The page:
Governor J.B. Pritzker and lawmakers in Illinois are looking to legalize recreational use of marijuana by January 1, 2020. A bill to legalize recreational marijuana use was introduced by Illinois Senator Heather Steans in the legislature on May 7 and is currently undergoing debate and revisions.
Hyde Park politicians—Senator Robert Peters, Representative Curtis Tarver, Representative Kambium Buckner, Fifth Ward Alderman Leslie Hairston, and 20th Ward Alderman Jeanette Taylor—have expressed support for the legalization of marijuana, although none of them have spoken specifically about this bill.
Tarver and Buckner are also sponsors on a different bill that hopes to “conduct a disparity study on whether minority-owned businesses face any barriers that prevent the equitable participation in the business...of legalized cannabis in Illinois.” Cooperating with the Department of Agriculture and the Department of Financial and Professional Regulation, the bill is meant to develop a set of guidelines and remedies that would address any possible disparities and inequalities that could arise during the process of legalizing marijuana.
Illinois legalized medical marijuana use in 2013 and decriminalized the possession of small amounts of marijuana in 2016. Discussion of legalizing recreational marijuana by lawmakers has been ongoing since at least 2017.
Under the bill, Illinois residents over 21 would be able to purchase up to 30 grams of marijuana at a time from licensed dispensaries. Non-residents would be able to purchase up to 15 grams. The bill will also expunge an estimated 800,000 low-level drug offenses ranging from misdemeanors to Class 4 felonies.
It also includes a $20 million low-interest loan program that will lend money to small-scale growers in an effort to promote “social equity,” according to the summary provided by Pritzker’s office. The bill aims to encourage small growers by prohibiting the establishment of large-scale commercial growers. The hope is that this provision in the bill will aid the development of minority-owned small businesses within disenfranchised parts of the city.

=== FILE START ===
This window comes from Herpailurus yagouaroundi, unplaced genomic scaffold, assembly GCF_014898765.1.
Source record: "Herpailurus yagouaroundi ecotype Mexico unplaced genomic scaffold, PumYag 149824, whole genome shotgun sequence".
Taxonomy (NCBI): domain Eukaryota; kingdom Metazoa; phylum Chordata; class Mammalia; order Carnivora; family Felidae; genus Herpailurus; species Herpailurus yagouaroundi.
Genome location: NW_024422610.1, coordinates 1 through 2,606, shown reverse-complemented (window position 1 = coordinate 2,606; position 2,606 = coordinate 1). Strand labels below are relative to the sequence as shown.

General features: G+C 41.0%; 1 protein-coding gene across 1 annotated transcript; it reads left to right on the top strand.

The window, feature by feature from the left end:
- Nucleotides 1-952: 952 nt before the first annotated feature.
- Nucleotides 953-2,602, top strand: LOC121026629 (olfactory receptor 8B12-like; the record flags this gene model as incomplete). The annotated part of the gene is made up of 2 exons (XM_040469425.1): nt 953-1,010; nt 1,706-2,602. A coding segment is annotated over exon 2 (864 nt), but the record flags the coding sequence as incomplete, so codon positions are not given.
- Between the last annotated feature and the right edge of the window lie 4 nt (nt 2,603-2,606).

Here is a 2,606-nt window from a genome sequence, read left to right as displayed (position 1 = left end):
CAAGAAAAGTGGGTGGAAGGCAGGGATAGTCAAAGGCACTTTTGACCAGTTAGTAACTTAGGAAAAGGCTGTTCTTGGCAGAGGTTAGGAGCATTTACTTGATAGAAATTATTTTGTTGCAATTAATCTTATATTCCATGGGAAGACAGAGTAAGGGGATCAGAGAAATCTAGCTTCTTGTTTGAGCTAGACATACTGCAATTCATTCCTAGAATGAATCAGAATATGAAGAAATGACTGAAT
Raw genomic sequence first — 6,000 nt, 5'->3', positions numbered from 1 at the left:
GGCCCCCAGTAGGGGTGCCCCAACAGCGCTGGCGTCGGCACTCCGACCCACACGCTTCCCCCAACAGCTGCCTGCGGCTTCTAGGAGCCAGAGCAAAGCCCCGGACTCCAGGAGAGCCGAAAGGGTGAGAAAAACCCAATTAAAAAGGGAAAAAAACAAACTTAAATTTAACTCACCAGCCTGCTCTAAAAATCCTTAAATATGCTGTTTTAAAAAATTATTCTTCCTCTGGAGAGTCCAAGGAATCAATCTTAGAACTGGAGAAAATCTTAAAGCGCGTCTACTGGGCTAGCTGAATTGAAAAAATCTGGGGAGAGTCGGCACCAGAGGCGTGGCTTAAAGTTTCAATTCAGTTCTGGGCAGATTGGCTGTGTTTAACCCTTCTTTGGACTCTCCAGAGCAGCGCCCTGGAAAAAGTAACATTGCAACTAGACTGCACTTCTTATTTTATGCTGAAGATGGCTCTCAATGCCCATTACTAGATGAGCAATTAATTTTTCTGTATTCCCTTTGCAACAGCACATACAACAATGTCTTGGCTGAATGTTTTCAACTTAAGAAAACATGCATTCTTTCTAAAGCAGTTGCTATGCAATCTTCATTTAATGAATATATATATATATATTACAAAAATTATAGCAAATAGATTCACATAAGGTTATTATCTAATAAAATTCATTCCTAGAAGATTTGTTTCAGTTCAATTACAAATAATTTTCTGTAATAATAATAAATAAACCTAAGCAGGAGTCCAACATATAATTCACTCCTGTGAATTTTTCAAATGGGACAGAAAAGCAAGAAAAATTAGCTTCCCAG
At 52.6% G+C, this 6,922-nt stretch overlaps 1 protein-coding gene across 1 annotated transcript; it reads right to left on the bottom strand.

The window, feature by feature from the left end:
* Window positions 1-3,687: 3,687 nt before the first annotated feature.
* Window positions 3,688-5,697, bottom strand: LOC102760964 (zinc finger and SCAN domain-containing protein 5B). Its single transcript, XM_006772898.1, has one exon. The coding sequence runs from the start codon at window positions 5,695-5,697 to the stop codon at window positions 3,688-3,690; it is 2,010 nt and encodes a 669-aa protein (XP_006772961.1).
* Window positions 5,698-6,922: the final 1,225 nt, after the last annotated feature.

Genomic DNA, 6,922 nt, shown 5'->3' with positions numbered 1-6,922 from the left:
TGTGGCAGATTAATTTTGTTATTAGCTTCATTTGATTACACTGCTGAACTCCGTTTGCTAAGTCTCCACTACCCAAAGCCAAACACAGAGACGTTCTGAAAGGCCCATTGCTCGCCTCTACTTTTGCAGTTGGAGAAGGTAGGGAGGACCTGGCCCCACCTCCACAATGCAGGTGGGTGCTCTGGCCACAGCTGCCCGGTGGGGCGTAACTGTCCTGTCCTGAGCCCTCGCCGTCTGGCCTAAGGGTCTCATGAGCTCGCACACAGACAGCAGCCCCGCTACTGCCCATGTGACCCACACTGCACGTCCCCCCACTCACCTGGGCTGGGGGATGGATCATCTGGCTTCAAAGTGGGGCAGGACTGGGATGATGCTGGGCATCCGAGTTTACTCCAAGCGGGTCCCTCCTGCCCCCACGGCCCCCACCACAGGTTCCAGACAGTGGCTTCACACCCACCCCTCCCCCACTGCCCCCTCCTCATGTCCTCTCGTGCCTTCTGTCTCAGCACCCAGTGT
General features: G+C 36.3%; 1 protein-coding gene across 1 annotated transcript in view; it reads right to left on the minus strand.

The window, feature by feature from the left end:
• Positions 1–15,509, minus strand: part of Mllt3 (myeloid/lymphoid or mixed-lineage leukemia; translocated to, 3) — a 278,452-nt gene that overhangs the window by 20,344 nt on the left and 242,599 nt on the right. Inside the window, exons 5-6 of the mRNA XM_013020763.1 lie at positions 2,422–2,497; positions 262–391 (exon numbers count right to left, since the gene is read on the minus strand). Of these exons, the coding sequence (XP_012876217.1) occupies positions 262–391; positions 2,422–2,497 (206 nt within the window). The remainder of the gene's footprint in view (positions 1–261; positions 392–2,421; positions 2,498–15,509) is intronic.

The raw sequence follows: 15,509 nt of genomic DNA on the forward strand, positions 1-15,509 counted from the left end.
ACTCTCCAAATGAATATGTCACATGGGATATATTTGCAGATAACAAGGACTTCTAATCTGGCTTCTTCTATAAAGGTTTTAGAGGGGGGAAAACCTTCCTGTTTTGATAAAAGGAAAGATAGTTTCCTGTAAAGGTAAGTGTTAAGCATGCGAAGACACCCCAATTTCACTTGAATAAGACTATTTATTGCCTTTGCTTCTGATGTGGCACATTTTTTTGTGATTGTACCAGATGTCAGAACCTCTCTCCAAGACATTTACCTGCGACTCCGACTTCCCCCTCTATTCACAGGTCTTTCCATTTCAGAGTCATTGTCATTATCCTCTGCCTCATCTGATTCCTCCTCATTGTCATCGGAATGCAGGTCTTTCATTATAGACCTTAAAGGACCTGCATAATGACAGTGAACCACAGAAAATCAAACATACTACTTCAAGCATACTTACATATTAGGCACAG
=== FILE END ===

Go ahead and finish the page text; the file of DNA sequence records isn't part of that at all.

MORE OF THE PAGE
10 percent of the tax revenue generated from marijuana sales will go toward paying back state debts, while another 35 percent will go into the state’s general operating fund. Lawmakers intend for the remaining tax revenue to be reinvested in resources for socioeconomically disadvantaged communities such as mental health and substance abuse treatment, public education, and law enforcement grants. For example, 25 percent of revenue will go toward the Restoring Our Communities fund that will be created through this proposal to distribute grants to communities that have been disproportionately targeted by “discriminatory drug policies.”
Effect on University Policy
Despite the fact that recreational marijuana may be legalized on the state level, it is unlikely that the University of Chicago’s policy on marijuana will shift in any manner, because the University receives federal funds, and marijuana is not legal on the federal level.
In a written statement to The Maroon, University spokesperson Sabrina Miller said, “We do not anticipate that changes at the state level will affect university policies. As an institution of research and education receiving federal funds, the university must remain in compliance with federal laws.”